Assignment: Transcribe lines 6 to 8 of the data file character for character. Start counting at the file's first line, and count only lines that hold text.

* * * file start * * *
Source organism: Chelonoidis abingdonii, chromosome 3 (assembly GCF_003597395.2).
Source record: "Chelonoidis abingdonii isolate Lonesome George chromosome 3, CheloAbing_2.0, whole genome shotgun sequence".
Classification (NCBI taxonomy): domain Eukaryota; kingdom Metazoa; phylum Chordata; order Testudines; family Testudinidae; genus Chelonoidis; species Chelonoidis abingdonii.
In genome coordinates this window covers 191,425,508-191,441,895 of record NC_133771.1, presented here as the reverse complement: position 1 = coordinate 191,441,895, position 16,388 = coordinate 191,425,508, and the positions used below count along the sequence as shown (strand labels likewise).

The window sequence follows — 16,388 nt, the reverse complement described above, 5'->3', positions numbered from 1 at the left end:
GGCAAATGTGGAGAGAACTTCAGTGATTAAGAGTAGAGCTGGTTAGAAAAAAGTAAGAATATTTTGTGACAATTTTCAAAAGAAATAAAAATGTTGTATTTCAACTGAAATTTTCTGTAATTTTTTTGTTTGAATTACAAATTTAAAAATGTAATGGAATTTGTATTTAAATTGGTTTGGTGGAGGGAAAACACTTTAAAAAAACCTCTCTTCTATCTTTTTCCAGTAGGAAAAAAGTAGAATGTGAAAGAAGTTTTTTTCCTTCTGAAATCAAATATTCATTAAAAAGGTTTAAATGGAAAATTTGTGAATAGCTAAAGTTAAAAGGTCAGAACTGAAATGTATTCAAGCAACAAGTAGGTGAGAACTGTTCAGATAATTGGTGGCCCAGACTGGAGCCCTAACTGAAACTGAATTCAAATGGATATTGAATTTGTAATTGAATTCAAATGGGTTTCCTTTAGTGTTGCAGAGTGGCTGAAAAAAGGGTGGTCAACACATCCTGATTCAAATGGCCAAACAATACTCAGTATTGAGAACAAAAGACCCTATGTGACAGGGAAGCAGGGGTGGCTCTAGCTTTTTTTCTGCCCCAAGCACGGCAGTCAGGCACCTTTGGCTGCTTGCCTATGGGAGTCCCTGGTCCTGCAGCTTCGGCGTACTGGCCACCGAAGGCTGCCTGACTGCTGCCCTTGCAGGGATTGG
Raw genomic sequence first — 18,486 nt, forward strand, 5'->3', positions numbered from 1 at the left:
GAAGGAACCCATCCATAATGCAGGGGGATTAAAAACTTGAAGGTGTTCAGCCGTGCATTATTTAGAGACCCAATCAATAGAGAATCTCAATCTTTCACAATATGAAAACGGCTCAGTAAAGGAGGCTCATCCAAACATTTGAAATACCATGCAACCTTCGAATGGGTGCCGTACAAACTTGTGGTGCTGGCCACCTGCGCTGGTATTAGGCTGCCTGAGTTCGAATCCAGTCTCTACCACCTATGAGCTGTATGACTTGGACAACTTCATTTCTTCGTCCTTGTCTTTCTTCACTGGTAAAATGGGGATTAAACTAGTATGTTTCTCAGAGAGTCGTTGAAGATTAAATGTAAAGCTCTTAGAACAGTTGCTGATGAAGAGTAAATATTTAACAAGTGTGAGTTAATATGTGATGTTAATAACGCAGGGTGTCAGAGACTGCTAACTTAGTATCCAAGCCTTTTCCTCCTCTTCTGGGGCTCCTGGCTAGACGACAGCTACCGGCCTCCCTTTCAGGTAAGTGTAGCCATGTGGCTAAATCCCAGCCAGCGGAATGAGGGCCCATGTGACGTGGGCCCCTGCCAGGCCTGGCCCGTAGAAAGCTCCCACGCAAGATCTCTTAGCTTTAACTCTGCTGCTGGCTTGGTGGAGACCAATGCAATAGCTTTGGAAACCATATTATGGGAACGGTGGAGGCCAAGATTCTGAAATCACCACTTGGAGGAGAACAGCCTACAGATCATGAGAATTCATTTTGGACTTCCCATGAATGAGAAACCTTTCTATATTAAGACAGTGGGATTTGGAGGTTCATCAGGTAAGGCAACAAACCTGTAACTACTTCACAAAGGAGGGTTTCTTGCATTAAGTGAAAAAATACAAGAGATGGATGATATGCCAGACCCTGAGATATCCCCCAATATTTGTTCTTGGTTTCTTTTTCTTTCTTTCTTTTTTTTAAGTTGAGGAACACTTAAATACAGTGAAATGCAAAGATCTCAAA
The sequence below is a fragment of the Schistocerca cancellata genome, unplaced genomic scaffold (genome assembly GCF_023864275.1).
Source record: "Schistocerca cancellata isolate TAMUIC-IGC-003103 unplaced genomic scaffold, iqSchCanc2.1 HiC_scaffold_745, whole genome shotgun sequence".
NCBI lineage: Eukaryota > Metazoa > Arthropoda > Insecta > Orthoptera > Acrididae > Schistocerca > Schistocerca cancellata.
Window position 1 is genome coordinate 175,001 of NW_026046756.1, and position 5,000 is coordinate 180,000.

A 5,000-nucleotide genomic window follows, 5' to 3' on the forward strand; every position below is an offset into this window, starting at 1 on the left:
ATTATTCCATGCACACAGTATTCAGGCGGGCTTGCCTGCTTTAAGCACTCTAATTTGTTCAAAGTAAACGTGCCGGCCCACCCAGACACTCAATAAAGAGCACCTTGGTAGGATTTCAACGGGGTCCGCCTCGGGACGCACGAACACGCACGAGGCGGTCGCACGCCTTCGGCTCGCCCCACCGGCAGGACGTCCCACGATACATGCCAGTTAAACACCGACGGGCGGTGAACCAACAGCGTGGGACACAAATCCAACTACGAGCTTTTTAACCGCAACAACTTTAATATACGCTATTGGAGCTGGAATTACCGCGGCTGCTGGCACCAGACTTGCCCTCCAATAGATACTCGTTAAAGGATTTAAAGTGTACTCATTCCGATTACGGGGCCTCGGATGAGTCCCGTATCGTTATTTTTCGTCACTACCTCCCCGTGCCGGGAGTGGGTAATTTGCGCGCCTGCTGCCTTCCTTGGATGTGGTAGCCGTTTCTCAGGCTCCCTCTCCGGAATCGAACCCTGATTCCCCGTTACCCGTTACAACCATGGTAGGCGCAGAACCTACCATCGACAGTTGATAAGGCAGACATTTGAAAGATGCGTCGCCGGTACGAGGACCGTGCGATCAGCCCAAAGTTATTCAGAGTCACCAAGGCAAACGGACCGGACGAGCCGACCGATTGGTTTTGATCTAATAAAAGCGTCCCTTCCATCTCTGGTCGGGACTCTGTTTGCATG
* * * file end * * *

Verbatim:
GGCAAATGTGGAGAGAACTTCAGTGATTAAGAGTAGAGCTGGTTAGAAAAAAGTAAGAATATTTTGTGACAATTTTCAAAAGAAATAAAAATGTTGTATTTCAACTGAAATTTTCTGTAATTTTTTTGTTTGAATTACAAATTTAAAAATGTAATGGAATTTGTATTTAAATTGGTTTGGTGGAGGGAAAACACTTTAAAAAAACCTCTCTTCTATCTTTTTCCAGTAGGAAAAAAGTAGAATGTGAAAGAAGTTTTTTTCCTTCTGAAATCAAATATTCATTAAAAAGGTTTAAATGGAAAATTTGTGAATAGCTAAAGTTAAAAGGTCAGAACTGAAATGTATTCAAGCAACAAGTAGGTGAGAACTGTTCAGATAATTGGTGGCCCAGACTGGAGCCCTAACTGAAACTGAATTCAAATGGATATTGAATTTGTAATTGAATTCAAATGGGTTTCCTTTAGTGTTGCAGAGTGGCTGAAAAAAGGGTGGTCAACACATCCTGATTCAAATGGCCAAACAATACTCAGTATTGAGAACAAAAGACCCTATGTGACAGGGAAGCAGGGGTGGCTCTAGCTTTTTTTCTGCCCCAAGCACGGCAGTCAGGCACCTTTGGCTGCTTGCCTATGGGAGTCCCTGGTCCTGCAGCTTCGGCGTACTGGCCACCGAAGGCTGCCTGACTGCTGCCCTTGCAGGGATTGG
Raw genomic sequence first — 18,486 nt, forward strand, 5'->3', positions numbered from 1 at the left:
GAAGGAACCCATCCATAATGCAGGGGGATTAAAAACTTGAAGGTGTTCAGCCGTGCATTATTTAGAGACCCAATCAATAGAGAATCTCAATCTTTCACAATATGAAAACGGCTCAGTAAAGGAGGCTCATCCAAACATTTGAAATACCATGCAACCTTCGAATGGGTGCCGTACAAACTTGTGGTGCTGGCCACCTGCGCTGGTATTAGGCTGCCTGAGTTCGAATCCAGTCTCTACCACCTATGAGCTGTATGACTTGGACAACTTCATTTCTTCGTCCTTGTCTTTCTTCACTGGTAAAATGGGGATTAAACTAGTATGTTTCTCAGAGAGTCGTTGAAGATTAAATGTAAAGCTCTTAGAACAGTTGCTGATGAAGAGTAAATATTTAACAAGTGTGAGTTAATATGTGATGTTAATAACGCAGGGTGTCAGAGACTGCTAACTTAGTATCCAAGCCTTTTCCTCCTCTTCTGGGGCTCCTGGCTAGACGACAGCTACCGGCCTCCCTTTCAGGTAAGTGTAGCCATGTGGCTAAATCCCAGCCAGCGGAATGAGGGCCCATGTGACGTGGGCCCCTGCCAGGCCTGGCCCGTAGAAAGCTCCCACGCAAGATCTCTTAGCTTTAACTCTGCTGCTGGCTTGGTGGAGACCAATGCAATAGCTTTGGAAACCATATTATGGGAACGGTGGAGGCCAAGATTCTGAAATCACCACTTGGAGGAGAACAGCCTACAGATCATGAGAATTCATTTTGGACTTCCCATGAATGAGAAACCTTTCTATATTAAGACAGTGGGATTTGGAGGTTCATCAGGTAAGGCAACAAACCTGTAACTACTTCACAAAGGAGGGTTTCTTGCATTAAGTGAAAAAATACAAGAGATGGATGATATGCCAGACCCTGAGATATCCCCCAATATTTGTTCTTGGTTTCTTTTTCTTTCTTTCTTTTTTTTAAGTTGAGGAACACTTAAATACAGTGAAATGCAAAGATCTCAAA